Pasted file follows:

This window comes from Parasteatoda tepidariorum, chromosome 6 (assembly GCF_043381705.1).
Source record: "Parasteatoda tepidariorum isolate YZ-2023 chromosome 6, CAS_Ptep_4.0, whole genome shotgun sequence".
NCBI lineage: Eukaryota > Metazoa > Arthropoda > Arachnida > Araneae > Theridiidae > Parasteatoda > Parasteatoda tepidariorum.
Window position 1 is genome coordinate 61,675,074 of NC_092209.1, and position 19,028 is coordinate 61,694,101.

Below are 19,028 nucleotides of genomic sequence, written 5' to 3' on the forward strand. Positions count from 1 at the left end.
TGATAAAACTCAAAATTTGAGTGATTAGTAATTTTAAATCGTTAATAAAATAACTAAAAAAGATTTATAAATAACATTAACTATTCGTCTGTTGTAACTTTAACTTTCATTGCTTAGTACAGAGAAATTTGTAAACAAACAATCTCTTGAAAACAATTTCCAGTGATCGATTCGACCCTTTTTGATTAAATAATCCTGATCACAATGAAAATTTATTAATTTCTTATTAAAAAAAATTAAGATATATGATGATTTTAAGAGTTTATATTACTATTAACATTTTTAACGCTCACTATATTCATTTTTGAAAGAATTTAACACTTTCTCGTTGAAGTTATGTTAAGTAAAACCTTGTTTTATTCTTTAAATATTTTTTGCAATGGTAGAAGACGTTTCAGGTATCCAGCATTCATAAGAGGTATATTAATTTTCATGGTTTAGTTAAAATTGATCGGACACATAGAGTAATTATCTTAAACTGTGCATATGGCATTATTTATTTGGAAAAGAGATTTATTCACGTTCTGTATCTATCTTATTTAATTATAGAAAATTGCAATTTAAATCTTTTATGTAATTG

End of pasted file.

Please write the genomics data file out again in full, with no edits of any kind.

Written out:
This window comes from Parasteatoda tepidariorum, chromosome 6 (assembly GCF_043381705.1).
Source record: "Parasteatoda tepidariorum isolate YZ-2023 chromosome 6, CAS_Ptep_4.0, whole genome shotgun sequence".
NCBI lineage: Eukaryota > Metazoa > Arthropoda > Arachnida > Araneae > Theridiidae > Parasteatoda > Parasteatoda tepidariorum.
Window position 1 is genome coordinate 61,675,074 of NC_092209.1, and position 19,028 is coordinate 61,694,101.

Below are 19,028 nucleotides of genomic sequence, written 5' to 3' on the forward strand. Positions count from 1 at the left end.
TGATAAAACTCAAAATTTGAGTGATTAGTAATTTTAAATCGTTAATAAAATAACTAAAAAAGATTTATAAATAACATTAACTATTCGTCTGTTGTAACTTTAACTTTCATTGCTTAGTACAGAGAAATTTGTAAACAAACAATCTCTTGAAAACAATTTCCAGTGATCGATTCGACCCTTTTTGATTAAATAATCCTGATCACAATGAAAATTTATTAATTTCTTATTAAAAAAAATTAAGATATATGATGATTTTAAGAGTTTATATTACTATTAACATTTTTAACGCTCACTATATTCATTTTTGAAAGAATTTAACACTTTCTCGTTGAAGTTATGTTAAGTAAAACCTTGTTTTATTCTTTAAATATTTTTTGCAATGGTAGAAGACGTTTCAGGTATCCAGCATTCATAAGAGGTATATTAATTTTCATGGTTTAGTTAAAATTGATCGGACACATAGAGTAATTATCTTAAACTGTGCATATGGCATTATTTATTTGGAAAAGAGATTTATTCACGTTCTGTATCTATCTTATTTAATTATAGAAAATTGCAATTTAAATCTTTTATGTAATTG